It's also suing Sinclair for breach of contract.
Tribune is seeking an amount "including but not limited to approximately $1 billion of lost premium to Tribune's stockholders and additional damages in an amount to be proven at trial". Tribune claims Sinclair used "unnecessarily aggressive and protracted negotiations" with the Department of Justice and Federal Communications Commission over regulatory requirements and refused to sell the stations it needed to.
Sinclair owns or operates 173 broadcast TV stations in 81 markets, while Tribune has 42 stations in 33 markets. Subsequently, the FCC voted to subject Sinclair's divesture plan to a hearing before an administrative law judge, further delaying completion of the transaction. If no divestitures were made, "the combined company would reach 72 percent of United States television households and would own and operate the largest number of broadcast television stations of any station group", the FCC notes.
There was still a slim chance that Sinclair could save the merger because the FCC referred the deal to an administrative law judge.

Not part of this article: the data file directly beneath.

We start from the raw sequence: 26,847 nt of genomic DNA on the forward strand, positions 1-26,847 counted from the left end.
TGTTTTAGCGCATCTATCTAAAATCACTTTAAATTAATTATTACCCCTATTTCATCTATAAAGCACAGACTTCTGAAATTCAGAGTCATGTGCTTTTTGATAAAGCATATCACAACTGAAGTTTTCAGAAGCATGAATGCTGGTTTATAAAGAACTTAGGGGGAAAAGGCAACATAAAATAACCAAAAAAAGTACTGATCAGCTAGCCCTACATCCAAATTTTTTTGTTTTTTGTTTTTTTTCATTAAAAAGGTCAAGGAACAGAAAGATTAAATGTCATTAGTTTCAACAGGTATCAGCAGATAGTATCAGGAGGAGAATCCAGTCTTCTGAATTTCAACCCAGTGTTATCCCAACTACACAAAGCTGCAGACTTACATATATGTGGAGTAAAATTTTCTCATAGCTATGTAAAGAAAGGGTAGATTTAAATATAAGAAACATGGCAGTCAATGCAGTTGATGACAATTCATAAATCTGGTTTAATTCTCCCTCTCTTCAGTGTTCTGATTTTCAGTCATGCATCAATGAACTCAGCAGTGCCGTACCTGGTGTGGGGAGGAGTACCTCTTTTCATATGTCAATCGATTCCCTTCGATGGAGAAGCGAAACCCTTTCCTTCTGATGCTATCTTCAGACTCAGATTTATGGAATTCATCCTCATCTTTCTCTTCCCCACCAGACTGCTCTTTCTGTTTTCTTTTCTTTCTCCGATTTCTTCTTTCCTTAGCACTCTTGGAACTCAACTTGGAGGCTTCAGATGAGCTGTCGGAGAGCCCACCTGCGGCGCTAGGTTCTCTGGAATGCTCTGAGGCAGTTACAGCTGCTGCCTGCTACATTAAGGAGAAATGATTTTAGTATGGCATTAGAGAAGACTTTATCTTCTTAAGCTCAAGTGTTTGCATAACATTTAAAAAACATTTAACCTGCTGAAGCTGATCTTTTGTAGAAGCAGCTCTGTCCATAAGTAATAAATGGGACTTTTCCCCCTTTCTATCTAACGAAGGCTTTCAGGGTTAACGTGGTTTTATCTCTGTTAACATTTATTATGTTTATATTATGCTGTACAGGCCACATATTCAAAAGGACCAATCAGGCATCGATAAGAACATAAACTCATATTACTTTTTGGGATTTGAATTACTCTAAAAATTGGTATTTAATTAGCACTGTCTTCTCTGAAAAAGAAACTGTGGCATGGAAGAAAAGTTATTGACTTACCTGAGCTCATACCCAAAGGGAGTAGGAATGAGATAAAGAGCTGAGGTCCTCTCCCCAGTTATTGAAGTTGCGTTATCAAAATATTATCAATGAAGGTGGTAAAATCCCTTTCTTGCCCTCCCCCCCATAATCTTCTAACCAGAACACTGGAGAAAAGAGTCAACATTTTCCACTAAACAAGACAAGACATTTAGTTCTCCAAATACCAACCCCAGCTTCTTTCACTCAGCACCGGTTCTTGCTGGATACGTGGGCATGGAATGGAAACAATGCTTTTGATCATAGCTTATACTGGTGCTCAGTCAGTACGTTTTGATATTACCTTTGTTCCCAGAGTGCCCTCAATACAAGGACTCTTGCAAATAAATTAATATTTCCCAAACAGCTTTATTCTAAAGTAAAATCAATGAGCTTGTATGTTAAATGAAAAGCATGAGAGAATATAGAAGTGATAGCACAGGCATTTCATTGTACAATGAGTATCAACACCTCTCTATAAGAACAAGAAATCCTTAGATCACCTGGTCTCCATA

"In light of (the FCC order), this transaction can not be completed within an acceptable time frame, if ever", Kern said.
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On Wednesday, Sinclair said it remained in discussions with Tribune about how to secure FCC approval of the deal, which has drawn wide-ranging criticism from across the political spectrum for how it would give the company access to so much of the nation's broadcast market.
Sinclair has defended the decision to have its anchors read from the same script across the country as a way to distinguish its news shows from unreliable stories on social media.
The FCC raised questions after Sinclair had proposed to sell WGN to Maryland auto dealer Steven Fader, a longtime business associate of Sinclair Executive Chairman David Smith, as Sinclair would largely continue to operate the station under a services agreement.
In a surprise move in July, however, Pai said he had "serious concerns" and suggested Sinclair was trying to hide anticompetitive practices in its proposed purchase and divestiture of certain stations.
"While what has apparently killed this deal was Sinclair's pattern of deception at the FCC - a fact that should affect its future dealings at the Commission - the deal was bad on its own merits, and this latest development is good for consumers", said Phillip Berenbroick, senior policy counsel at the organization. "This deal would have contributed to the trend where "local" news and "local" programming is created or scripted out of town". "Broadcasters are supposed to serve their local communities".